Coast Guard Adm. Frank Beardsley is making yet another military move, this time to command the Coast Guard Academy in New London, Conn. To say that his eight children are tired of moving would be an understatement. The constant uprooting of military life has become harder, too, since their mother died a few years ago. Frank runs a loving but shipshape household, with the kids living according to a strict schedule and expectations that everyone will pitch in to keep the Beardsley boat between the buoys.
Shortly after arriving in New London, Frank runs into Helen, an old high school flame. It turns out that she also lost a spouse a few years ago, and she oversees a brood of 10 (some of them adopted). Helen is an artsy type, designing handbags for high-end department stores. She expects nothing more of her kids than they learn to express themselves artistically.
So, do opposites attract? Is this a Hollywood movie? Next thing you know, Frank and Helen have tied the knot, to the dismay of their children, who not only have to deal with a new—and very different—adult in the house, but also new siblings and different expectations. Feathers are ruffled. Tempers flare. And the children of the newly joined clans decide there can be only one solution to their problem: get Mom and Dad to break up.
Yours, Mine & Ours is loaded with positive messages about family, marriage, parenting and learning to get along despite differences. The value of having both a mom and dad in the house is stressed, as is working through the inevitable difficulties of married life. In fact, for all his no-nonsense, military demeanor, Frank is most open to changing in order to make the marriage work. At one point he asks Helen, “How can I help you?” And he turns down a plum career-capping promotion because it would interfere with his new family’s life.
Helen’s adopted children are of several different races, something that is never considered out of the norm. One of Helen’s adopted sons, Lau, has her artistic flair, leading her to say, “No one will ever doubt you’re my son.”
A sexual double entendre and some teen sexuality mar this film. While thinking of ways to make Frank and Helen mad at each other, two of the older teens make a sly joke about a stepbrother and stepsister (and stepsisters) getting "caught" together. Two of the younger boys dress in girls’ clothing and talk about “girly stuff.”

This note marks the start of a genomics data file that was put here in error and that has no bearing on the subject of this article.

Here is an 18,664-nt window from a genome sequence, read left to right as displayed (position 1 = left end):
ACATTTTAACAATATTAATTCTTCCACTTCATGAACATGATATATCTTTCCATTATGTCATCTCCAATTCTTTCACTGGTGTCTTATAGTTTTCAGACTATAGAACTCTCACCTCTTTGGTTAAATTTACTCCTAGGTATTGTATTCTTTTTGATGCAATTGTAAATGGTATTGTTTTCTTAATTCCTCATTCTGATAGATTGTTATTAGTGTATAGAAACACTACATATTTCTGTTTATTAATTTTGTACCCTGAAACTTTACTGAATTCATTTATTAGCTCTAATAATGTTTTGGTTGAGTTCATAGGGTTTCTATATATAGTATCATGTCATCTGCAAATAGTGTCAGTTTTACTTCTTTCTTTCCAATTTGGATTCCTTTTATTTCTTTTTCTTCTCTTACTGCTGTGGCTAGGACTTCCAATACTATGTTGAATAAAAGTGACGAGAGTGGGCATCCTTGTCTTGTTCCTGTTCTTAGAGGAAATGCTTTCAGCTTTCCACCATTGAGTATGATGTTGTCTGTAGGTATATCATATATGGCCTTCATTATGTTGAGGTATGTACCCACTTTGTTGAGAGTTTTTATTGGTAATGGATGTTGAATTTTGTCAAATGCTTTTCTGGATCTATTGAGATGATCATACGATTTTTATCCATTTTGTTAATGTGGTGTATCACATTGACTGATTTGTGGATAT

Phoebe and Christina vie for a big man on campus, describing him as a “hottie,” and one scene shows him and Phoebe making out on the school’s front lawn. Frank’s housekeeper, Mrs. Munion, jokes about the newlyweds making “a break for the bedroom.” The two cuddle in bed, fully aware that they have a house full of children, leading Frank to say softly, “If we’re really quiet ...” (A teen voice echoes back that they’re not quiet enough.) Frank tells a story about a fabled lighthouse keeper, calling her a “hottie body.” Frank and Helen kiss passionately while dancing.
Helen wears low-cut dresses on a few occasions and once wears a lacy nightie. Christina is shown wearing nothing but a towel after coming out of the bathroom. She also wears a midriff-baring cheerleader outfit. Mrs. Munion pulls a pair of her lacy panties out of the laundry and holds them up for the boys to see.
Nickelodeon was a co-producer of this film, and a lot of that network’s trademark slapstick and mild gross-out humor pervades the story. One boy falls off a ladder and lands in a box of glitter. In another scene Frank slips and falls, landing in a container of paint. Christina pours a pitcher of iced tea over a boy’s head. The children get in pushing and shoving matches and a pillow fight. Frank is cornered by an out-of-control forklift in a warehouse store (driven by two of his boys) and is bopped and socked with various items knocked off the shelves before falling into a pool of green gunk. While sailing, Frank is whacked by the jib and knocked overboard.
On a more serious note, one of the older boys asks a bully, “How about my fist in your face?” (He’s defending his younger brothers.) A boy is said to need a “butt-whupin’.” Mrs. Munion watches wrestling on TV, where we see a man body-slammed and another hit with a ladder. A boy dangles precariously from a high window.
Crude or Profane Language
One of Frank’s boys mouths off to him, and Dad responds, “Don’t p--- me off.” Also, there is one use of “h---.” God’s name is misused twice. A man says “darn,” and various people are called “jerk,” “loser” and “punk.”
Drug and Alcohol Content
Mrs. Munion fixes herself a martini. Teens bring kegs of beer to a party. Frank and a date have wine with a meal, and the woman comments on her ex-husband’s drinking problem.
Other Negative Elements
A seasick boy vomits on the deck of a sailboat, and another slips and falls in it. Two children stick their tongues out at each other. A boy is teased for allegedly wetting his pants. Bullies accuse twins of sharing underpants. A young boy is shown in his underpants. A pig belches loudly.
Yours, Mine & Ours is a remake of a 1968 film of the same name staring Lucille Ball and Henry Fonda. It’s refreshing to see a story that so strongly supports intact families, and both parents and children learn important lessons about love, patience and the law of unintended consequences.
It’s hard to know at whom it is targeted, though. The Nickelodeon slapstick is not likely to appeal to teens. The conflict among the older teens is not likely to appeal to younger kids. And a bit of gratuitous though minor sexual content and some borderline language will likely have families thinking about whether they want to make Yours, Mine & Ours theirs.